From the Guest Editor
    Res Cogitans 8 (1). 2011.
  •  27
    On the presumption of equality
    Critical Review of International Social and Political Philosophy 22 (7): 809-822. 2019.
  •  11
    When a Person Feels that She Is Guilty and Believes that She Is Not Guilty
    The Proceedings of the Twenty-First World Congress of Philosophy 9 149-152. 2006.
    Guilt feelings are an important part of our emotional life that is relevant to moral philosophy, and guilt feelings raise many theoretically interesting questions. One such question is the problem of how it is possible that sometimes people seem to feel guilty because of an act they have committed even if they believe that the act is not wrong and that it does not have any moral costs. A person raised in a religious family may have been taught that going to the theater is wrong, and even if she …Read more
  •  71
    Brain imaging and privacy
    Neuroethics 3 (1): 5-12. 2010.
    I will argue that the fairly common assumption that brain imaging may compromise people’s privacy in an undesirable way only if moral crimes are committed is false. Sometimes persons’ privacy is compromised because of failures of privacy. A normal emotional reaction to failures of privacy is embarrassment and shame, not moral resentment like in the cases of violations of right to privacy. I will claim that if (1) neuroimaging will provide all kinds of information about persons’ inner life and no…Read more
  •  34
    Global justice and the logic of the burden of proof
    Metaphilosophy 36 (1-2): 228-239. 2005.
  •  17
    The ethical and political evaluation of biotechnology strategies
    Medicine, Health Care and Philosophy 12 (3): 273-280. 2009.
    In this paper I will briefly discuss the role and function of the ethical advisory committees and other ethics bodies that are supposed to take care of the ethical dimension of the biotechnology strategies. The expert ethical advice has created colourful discussion in many contexts, but here I aim to analyze the role and relevance of ethical expertise in the context of national and regional biotechnology strategies. I will argue that it may be quite unproblematic that the work of the ethics comm…Read more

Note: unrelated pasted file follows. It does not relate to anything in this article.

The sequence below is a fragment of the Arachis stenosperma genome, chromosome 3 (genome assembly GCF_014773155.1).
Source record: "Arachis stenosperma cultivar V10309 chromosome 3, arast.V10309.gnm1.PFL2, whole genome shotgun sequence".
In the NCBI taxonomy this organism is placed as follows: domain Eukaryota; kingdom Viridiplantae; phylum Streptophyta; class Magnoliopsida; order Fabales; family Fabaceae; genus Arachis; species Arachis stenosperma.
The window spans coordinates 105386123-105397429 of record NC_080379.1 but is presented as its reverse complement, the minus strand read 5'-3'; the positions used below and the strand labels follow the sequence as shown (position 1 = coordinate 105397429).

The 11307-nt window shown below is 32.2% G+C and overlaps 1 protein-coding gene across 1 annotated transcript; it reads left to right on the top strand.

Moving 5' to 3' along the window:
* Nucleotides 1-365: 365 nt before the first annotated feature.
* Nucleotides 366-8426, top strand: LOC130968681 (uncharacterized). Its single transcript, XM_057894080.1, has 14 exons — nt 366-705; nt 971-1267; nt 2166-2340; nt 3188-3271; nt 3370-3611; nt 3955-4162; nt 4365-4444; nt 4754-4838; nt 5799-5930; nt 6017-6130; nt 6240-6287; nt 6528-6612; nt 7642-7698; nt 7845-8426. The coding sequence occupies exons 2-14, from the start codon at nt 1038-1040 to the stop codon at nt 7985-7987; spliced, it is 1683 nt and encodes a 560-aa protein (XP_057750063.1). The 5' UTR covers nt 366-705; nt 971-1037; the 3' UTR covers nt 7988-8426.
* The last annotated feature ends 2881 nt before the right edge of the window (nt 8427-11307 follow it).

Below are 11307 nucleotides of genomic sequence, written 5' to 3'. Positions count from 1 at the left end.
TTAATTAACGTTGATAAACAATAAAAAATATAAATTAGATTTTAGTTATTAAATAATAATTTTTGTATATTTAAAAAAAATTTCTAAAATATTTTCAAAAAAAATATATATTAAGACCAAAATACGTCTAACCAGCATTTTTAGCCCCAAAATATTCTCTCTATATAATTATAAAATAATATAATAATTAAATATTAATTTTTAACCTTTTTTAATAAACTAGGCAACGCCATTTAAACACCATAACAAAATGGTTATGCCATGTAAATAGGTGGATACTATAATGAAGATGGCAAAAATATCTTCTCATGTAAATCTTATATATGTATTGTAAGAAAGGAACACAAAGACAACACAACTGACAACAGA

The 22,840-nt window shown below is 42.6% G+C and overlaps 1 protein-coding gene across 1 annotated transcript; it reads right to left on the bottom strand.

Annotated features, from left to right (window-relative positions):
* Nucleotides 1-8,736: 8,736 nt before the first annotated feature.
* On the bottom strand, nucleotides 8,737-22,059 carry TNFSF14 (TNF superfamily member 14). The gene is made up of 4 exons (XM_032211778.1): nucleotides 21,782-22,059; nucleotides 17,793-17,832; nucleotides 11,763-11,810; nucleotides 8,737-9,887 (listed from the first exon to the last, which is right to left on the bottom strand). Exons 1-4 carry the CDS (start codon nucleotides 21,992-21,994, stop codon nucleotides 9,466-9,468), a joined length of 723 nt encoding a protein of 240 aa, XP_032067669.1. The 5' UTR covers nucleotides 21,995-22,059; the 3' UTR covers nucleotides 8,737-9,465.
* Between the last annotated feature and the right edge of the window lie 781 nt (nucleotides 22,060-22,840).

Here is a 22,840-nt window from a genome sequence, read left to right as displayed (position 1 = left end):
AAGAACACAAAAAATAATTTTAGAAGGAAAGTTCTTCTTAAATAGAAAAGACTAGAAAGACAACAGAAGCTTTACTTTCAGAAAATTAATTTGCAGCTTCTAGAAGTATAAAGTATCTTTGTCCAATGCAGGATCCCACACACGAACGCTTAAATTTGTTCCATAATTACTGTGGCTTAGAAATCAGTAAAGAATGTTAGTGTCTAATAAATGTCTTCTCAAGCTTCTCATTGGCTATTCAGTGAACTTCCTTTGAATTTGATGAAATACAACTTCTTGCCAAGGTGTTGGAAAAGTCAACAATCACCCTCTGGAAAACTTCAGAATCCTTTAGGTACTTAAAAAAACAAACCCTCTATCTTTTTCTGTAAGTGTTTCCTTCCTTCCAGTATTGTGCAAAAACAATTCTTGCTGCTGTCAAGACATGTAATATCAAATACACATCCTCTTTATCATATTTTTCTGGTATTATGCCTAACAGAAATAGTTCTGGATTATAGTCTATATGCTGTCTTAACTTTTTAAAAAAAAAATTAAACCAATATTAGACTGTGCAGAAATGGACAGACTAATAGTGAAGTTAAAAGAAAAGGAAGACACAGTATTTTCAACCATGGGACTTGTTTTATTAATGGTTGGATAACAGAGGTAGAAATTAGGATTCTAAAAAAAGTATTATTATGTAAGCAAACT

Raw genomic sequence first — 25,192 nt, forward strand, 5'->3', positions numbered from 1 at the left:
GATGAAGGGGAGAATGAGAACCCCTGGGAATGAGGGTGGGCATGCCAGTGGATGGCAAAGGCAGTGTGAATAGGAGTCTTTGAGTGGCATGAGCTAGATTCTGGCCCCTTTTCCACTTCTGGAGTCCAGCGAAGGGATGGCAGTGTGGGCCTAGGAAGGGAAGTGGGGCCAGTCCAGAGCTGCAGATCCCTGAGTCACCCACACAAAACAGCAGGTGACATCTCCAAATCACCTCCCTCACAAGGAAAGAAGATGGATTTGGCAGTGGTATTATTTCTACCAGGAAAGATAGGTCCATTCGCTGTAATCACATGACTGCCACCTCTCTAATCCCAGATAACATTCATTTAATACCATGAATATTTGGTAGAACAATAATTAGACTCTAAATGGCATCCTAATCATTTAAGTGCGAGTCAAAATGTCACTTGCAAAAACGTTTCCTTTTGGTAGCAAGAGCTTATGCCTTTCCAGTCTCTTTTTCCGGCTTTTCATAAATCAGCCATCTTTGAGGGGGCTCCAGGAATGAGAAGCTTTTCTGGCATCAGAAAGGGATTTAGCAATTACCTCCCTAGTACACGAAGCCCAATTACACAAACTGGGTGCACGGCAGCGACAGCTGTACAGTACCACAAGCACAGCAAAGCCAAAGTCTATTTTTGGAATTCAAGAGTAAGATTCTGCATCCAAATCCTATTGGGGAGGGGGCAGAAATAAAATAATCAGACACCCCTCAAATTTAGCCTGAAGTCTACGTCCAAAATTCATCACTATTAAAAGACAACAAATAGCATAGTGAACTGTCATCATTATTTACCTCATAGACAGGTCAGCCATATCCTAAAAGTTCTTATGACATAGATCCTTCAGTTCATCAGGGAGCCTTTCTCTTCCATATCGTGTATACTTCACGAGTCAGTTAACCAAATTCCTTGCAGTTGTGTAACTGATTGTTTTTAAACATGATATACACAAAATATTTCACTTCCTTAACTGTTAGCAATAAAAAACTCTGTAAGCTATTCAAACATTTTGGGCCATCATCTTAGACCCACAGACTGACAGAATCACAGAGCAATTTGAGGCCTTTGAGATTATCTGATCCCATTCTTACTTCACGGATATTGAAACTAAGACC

•  134
    On political conspiracy theories
    Journal of Political Philosophy 17 (2): 185-201. 2008.
  •  15
    Is privacy relative?
    Journal of Social Philosophy 39 (4): 534-546. 2008.
    No Abstract
  •  6
    In this book the practical dimension of social justice is explained using the analysis and discussion of a variety of well-known topics. These include: the relation between theory and practice in normative political philosophy; the issue of justice under uncertainty; the question of whether we can and should unmask social injustices by means of conspiracy theories; the issues of privacy and the right to privacy; the issue of how certain psychological states may affect our moral obligations, in p…Read more
  •  46
    Rawls and international justice
    Philosophia 25 (1-4): 163-189. 1997.
  •  42
    Burden of Proof Rules in Social Criticism
    Argumentation 11 (4): 463-477. 1997.
    The article discusses burden of proof rules in social criticism. By social criticism I mean an argumentative situation in which an opponent publicly argues against certain social practices; the examples I consider are discrimination on the basis of species and discrimination on the basis of one's nationality. I argue that burden of proof rules assumed by those who defend discrimination are somewhat dubious. In social criticism, there are no shared values which would uncontroversially determine w…Read more
  •  17
    Problems in Population Theory
    Journal of Social Philosophy 31 (4): 401-413. 2000.
  •  11
    Why is There a Problem with Moral Dilemmas?
    Southwest Philosophy Review 12 (2): 189-206. 1996.
  •  77
    The ethics of conspiracy theorizing
    Journal of Value Inquiry 43 (4): 457-468. 2009.